This post is a compilation of short notes from the Ultimate Rust Crash Course available on Udemy. Taught by Nathan Stocks, the course is pretty exhaustive considering that it’s only 3 hours of teaching material. I’ll recommend it to anyone who wants to get started in Rust quickly.
Staying in touch with your users is paramount, especially as a startup. But the complexities of setting up a scalable notification service that can handle increasingly large volumes of automated notifications delivered on multiple platforms can be overwhelming. Facing this exact situation while working at Skillbee, I created a viable solution.
This blog post is to ensure that you do not have to start from scratch. You can find the code, with a quick-start README here.
Our system needed the following capabilities:
This post builds upon the guide to developing projects in MERN stack that I posted a while back, you can find it here.
Heroku probably has the best free-tier service out there for hosting MERN stack web applications. Though it requires certain non-intuitive settings before you can go about deploying your app. This article will guide you through the process of deploying your web-app on Heroku.
Your app comprises…
Heroku is a popular application deployment platform with a functional free tier of services, and Flask is populalar application development micro-framework in Python. The Heroku-Flask environment is one of the quickest ways to deploy a small application for testing, yet sadly, I did not find a single tutorial that covered all aspects of the deployment process without leaving room for a whole bunch of errors.
Hence, this guide.
Note that this is not a guide to Flask and Flask based development and is focused specifically on deployment of your flask application. There are excellent resources online for learning development Flask…
MLFlow is an open-source platform for managing your machine learning lifecycle. You can either run MLFlow locally on your system, or host an MLFlow Tracking server, which allows for mutiple people to log models and store them remotely in a model repository for quick deployment/reuse.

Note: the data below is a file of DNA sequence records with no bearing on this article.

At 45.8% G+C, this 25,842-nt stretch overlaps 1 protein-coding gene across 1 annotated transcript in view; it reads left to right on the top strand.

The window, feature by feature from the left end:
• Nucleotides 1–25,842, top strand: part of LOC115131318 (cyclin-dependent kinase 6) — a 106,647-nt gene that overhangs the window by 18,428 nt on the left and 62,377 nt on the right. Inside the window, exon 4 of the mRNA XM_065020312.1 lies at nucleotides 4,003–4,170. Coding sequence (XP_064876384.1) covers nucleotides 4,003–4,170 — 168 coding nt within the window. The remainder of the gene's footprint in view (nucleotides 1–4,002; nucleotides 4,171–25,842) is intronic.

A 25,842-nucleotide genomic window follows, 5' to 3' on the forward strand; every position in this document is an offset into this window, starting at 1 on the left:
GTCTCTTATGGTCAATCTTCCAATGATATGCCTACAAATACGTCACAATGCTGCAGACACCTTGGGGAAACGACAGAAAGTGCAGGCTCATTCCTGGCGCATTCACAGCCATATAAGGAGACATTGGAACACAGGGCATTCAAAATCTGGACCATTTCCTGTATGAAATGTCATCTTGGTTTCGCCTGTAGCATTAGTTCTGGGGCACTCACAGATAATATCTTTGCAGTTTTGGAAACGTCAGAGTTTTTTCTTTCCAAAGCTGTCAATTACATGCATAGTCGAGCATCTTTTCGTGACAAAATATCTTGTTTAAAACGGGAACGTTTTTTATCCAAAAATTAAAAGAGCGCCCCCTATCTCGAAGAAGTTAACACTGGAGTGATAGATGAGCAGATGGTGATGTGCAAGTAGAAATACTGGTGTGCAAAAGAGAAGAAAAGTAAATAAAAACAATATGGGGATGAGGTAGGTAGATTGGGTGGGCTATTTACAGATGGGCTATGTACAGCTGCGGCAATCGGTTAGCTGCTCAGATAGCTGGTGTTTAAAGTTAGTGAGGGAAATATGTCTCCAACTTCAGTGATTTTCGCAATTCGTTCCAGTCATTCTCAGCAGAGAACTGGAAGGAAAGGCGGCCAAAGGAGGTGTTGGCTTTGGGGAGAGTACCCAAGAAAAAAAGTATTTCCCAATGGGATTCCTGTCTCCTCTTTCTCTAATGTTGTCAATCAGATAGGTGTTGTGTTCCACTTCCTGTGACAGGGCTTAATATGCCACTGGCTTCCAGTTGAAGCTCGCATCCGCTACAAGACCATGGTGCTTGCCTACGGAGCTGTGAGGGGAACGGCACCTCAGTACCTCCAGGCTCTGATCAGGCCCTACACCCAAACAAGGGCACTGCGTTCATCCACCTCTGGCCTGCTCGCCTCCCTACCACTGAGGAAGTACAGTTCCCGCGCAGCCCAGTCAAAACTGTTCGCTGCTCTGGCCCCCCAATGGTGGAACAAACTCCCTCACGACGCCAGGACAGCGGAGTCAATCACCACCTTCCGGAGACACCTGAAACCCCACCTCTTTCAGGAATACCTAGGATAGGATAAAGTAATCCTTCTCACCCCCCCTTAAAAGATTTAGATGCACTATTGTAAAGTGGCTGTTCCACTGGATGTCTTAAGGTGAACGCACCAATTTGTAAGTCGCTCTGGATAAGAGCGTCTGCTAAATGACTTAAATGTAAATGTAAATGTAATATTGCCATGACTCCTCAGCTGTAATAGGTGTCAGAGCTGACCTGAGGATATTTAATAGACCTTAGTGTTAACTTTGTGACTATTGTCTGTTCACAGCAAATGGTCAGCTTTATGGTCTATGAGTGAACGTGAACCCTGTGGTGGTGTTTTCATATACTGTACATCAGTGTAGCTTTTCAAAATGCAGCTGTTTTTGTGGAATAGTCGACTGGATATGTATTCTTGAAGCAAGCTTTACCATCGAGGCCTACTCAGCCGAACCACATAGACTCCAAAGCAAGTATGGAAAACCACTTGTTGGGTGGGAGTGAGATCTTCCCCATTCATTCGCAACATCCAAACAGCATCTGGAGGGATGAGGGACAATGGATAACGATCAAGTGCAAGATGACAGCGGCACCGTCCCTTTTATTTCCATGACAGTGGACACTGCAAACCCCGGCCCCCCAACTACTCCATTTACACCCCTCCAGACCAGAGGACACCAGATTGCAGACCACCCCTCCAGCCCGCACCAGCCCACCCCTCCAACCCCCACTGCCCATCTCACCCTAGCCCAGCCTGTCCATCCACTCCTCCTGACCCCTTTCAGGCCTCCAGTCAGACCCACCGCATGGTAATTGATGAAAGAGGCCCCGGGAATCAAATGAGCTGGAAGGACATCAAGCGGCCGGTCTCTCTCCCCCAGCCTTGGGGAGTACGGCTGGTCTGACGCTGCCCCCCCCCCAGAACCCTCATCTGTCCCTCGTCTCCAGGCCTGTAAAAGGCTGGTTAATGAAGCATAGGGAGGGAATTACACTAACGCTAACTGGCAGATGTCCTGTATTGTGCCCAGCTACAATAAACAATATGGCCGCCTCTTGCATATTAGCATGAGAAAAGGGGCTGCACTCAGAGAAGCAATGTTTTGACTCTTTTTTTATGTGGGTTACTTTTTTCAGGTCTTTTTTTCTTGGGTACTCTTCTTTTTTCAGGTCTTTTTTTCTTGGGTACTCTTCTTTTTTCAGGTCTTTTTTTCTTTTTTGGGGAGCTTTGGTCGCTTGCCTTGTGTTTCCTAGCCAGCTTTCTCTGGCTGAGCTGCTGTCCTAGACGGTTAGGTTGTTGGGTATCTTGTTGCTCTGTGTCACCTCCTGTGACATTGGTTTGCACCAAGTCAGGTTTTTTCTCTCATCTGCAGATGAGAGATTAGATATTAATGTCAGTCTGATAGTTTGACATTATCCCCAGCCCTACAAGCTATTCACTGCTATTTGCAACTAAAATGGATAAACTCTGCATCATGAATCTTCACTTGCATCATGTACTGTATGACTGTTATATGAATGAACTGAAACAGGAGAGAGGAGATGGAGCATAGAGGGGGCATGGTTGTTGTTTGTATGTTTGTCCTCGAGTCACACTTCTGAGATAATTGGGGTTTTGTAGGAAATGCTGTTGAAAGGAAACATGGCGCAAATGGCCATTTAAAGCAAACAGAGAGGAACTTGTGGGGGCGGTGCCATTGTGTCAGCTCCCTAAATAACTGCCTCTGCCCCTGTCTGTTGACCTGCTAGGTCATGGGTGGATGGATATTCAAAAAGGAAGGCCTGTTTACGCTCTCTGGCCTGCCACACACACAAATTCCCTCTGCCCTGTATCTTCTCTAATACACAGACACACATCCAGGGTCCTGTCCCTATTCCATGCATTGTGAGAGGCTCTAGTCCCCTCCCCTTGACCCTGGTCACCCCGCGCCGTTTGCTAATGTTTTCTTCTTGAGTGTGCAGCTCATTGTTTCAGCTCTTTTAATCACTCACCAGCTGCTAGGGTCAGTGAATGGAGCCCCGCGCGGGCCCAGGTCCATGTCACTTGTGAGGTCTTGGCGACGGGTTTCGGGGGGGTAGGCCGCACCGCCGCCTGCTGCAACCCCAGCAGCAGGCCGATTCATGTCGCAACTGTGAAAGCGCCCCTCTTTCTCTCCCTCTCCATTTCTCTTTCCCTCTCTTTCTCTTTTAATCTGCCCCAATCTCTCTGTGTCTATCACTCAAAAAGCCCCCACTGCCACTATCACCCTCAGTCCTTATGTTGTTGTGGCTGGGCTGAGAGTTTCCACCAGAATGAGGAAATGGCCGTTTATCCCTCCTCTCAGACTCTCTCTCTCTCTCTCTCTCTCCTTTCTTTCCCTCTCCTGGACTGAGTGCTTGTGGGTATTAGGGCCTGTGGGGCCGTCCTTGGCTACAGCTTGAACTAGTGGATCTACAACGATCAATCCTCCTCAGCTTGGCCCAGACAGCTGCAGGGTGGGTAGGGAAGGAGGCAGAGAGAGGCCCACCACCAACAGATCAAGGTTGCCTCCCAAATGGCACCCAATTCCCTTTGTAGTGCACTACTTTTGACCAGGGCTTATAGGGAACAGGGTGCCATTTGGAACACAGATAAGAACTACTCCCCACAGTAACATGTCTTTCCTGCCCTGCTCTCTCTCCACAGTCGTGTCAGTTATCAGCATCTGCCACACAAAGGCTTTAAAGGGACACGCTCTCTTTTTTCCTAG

Ever since it’s introduction in 1994, Stanford’s MOSS, or Measure of Software Similarity, has been an integral part of programming classes worldwide to detect plagiarism in coding assignments. It’s an effective measure, a good system, but, it’s not perfect.
Stanford’s MOSS is beatable.
In this article, I aim to accumulate all knows techniques of beating MOSS, summarize knowledge from various sources, and bring it all together in one place. Though I would like to clarify that (most) assignments are an integral part of learning and this article has been written solely to satiate academic curiosity.
Original Sample Code:
Hamming’s last lecture was dense with bits of wisdom, and I agree in principle with most of the points that he raised in his attempt to define both success, and a path to success. There is though some contradiction in what he proposes and some bias in his definition of success and an ‘ideal’ life, but he’s allowed the liberty of biases owing to his age and immense experience at the frontiers of success.
Link to the talk: https://www.youtube.com/watch?v=a1zDuOPkMSw
My reflection on points that I take away from this lecture, in a decreasing order of importance and relevance:
SQS stands for Simple Queuing Service — an offering from AWS which is simple to use, highly scalable to build upon and reliable.
In this post, I’ll walk through setting up SQS for queueing and consumption from Node.js.
Create and account on AWS, sign in to the console and find SQS.
Click on the
Create Queue button, choose a name – we’ll call our queue sample-queue – and continue with the default pre-filled configurations. Click on the
Create Queue button at the bottom of the page. Done! …
Due to an anomaly on our frontend, over 500k objects had been uploaded to an AWS bucket without the correct content-type. Keeping the non-mutable nature of S3 objects in mind, and constraint of retaining the same link, here’s how I fixed this anomaly through a python script built on top of boto3.
In a nutshell, here’s what this script does:
The code, along with inline documentation, is as follows:
If you need any other help with this, feel free to reach out to me.
A guide to load balancing your TFServing Inference API over multiple GPUs.
This is a mini-project I worked upon a few months ago, but never got around to writing about. TF serving is used to serve Tensorflow models for inference. It provides a REST/gRPC API that can be used to send inference requests and get results from one’s ML model. You can read more about TFServing here:
TFserving can either be run on GPUs or CPUs — it has two different docker images for these deployments — https://hub.docker.com/r/tensorflow/serving. One problem here is that TFserving doesn’t allow for parallelization out of…